International Mathematical Olympiad: Past, Present & Future The world’s largest math competition for high school students returns to its birthplace in July with participants from more than 100 countries.

The International Mathematical Olympiad is widely recognized as a global stage for the brightest high school mathletes from around the world to showcase their talent. Although the IMO today welcomes students from more than 100 countries, the competition started during the Cold War with just seven Eastern Bloc countries. In 1959 the Romanian Mathematical Society invited students from its home country, Bulgaria, Czechoslovakia, the German Democratic Republic, Hungary, Poland and the Soviet Union to take part in a math competition in the Romanian city of Orasul Stalin (now Brasov). The one-time matchup was so successful that the countries agreed to meet again in Romania the following year.

What began as a small gathering of competitors from seven Eastern Bloc nations has grown into a cross-cultural confluence of math students from around the world. The first Western nation to enter the contest was Finland, in 1965. By 1969, Belgium, France, the Netherlands, Sweden and the U.K. were competing. The U.S. joined in 1974. By 1981 the competition had extended to the rest of North America, parts of South America, Israel and Australia.

A few years ago, to mark the 50th anniversary of the IMO, Radu Gologan, president of the Romanian Mathematical Society, reflected on the competition’s impact in a time of geopolitical tension: “During the Iron Curtain era, the IMO was one of the few possibilities to put together clever minds from different countries, in a period where contacts were hardly possible.”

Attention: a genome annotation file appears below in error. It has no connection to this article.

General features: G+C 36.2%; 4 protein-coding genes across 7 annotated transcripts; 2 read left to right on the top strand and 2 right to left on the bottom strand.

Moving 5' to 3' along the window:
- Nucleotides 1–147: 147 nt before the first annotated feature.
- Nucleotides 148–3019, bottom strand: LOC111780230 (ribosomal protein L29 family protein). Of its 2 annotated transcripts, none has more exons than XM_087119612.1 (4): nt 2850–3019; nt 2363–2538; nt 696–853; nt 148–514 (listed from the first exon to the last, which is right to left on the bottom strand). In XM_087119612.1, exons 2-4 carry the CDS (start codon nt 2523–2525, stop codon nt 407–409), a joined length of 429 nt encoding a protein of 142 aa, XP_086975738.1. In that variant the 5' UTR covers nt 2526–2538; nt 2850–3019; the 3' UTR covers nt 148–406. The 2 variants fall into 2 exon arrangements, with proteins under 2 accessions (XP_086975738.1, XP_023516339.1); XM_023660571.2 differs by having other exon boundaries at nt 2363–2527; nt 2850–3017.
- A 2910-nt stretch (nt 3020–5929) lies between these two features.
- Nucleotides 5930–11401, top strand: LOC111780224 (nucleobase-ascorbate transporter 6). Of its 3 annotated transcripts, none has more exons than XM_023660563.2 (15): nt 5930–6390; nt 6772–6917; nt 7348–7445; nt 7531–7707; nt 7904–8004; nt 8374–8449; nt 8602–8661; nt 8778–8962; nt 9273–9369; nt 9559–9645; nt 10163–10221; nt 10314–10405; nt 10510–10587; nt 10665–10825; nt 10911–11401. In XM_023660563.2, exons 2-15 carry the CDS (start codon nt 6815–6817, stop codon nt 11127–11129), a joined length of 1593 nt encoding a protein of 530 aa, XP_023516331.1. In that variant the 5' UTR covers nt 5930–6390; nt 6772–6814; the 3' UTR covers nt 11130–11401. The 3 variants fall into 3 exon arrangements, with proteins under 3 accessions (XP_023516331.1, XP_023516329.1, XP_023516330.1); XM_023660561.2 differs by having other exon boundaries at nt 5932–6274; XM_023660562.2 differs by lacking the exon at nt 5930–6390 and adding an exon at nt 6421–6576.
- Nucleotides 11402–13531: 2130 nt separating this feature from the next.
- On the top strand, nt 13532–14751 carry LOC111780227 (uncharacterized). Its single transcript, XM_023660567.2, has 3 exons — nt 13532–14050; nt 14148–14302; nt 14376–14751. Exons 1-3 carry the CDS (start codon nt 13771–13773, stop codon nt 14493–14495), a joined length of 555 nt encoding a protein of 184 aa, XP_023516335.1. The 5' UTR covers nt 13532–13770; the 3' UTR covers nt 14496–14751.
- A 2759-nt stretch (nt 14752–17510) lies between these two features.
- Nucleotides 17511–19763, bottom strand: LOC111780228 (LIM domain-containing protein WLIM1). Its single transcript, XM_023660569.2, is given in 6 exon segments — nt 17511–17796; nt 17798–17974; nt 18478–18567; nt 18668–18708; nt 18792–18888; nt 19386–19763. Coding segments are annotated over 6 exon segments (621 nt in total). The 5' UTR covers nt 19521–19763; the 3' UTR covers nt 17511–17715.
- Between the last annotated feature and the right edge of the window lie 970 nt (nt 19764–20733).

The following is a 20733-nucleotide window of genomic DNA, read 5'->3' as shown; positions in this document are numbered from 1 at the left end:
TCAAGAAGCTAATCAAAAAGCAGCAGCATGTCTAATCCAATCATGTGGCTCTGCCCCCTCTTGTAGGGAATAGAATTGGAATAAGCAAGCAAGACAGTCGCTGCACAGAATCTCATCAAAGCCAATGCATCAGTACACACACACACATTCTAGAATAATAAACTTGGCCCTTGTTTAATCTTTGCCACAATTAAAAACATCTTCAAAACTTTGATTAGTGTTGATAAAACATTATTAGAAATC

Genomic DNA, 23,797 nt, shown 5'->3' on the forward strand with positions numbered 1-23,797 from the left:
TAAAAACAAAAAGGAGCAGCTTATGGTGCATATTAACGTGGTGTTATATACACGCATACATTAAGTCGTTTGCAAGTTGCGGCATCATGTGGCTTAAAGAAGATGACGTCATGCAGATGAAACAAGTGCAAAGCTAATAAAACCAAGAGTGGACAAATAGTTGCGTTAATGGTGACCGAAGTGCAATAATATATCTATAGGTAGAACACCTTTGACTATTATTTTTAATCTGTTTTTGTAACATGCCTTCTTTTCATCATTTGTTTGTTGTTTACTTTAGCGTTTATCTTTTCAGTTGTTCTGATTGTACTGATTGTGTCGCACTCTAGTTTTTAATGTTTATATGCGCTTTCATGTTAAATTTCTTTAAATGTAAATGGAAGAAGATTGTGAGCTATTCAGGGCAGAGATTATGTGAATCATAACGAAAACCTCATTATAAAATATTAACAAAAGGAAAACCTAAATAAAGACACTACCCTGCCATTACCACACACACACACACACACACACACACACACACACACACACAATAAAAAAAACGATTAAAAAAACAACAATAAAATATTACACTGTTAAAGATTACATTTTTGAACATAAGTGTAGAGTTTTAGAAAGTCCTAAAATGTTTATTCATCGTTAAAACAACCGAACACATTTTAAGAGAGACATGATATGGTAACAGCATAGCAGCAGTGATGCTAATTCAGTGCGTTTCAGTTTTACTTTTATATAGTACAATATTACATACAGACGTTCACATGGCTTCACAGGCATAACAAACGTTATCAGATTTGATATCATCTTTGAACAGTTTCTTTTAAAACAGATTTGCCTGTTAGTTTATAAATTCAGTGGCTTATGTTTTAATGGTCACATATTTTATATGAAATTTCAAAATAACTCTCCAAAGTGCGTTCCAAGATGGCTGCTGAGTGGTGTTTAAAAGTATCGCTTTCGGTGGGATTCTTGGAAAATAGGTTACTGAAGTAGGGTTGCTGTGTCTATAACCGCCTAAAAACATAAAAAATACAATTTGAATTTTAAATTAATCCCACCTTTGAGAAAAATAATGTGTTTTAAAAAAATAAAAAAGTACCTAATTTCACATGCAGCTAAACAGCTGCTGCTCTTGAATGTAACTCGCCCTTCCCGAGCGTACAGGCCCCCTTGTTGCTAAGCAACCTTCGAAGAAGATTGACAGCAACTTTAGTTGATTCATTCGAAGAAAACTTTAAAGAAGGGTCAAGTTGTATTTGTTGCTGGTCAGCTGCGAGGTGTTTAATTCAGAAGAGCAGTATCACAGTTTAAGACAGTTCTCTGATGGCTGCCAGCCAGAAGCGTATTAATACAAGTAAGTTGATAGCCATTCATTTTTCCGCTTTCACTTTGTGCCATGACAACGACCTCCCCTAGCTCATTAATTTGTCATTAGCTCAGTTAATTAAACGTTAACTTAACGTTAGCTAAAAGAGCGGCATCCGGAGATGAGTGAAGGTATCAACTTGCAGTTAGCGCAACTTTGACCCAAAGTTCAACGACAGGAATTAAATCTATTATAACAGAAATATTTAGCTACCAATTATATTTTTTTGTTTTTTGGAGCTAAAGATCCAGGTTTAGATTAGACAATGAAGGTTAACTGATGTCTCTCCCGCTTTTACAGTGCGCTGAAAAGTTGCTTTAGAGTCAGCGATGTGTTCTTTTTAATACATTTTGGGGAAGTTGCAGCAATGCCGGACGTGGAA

Today the IMO has approximately 1,300 participants from five continents. Around the world, precollege students who excel at math compete at the regional and national levels before moving on to the world championship. Countries send teams of up to six precollege students, who solve problems in subjects such as algebra, geometry, number theory and combinatorics. Half of all the students are awarded gold, silver or bronze medals.

Although competitors are often 16 or younger, companies are taking note of achievement in the IMO as a potential predictor of future success. As a sponsor of this year’s competition, which returns home to Romania in July, WorldQuant is eager to meet the next generation of outstanding mathletes.

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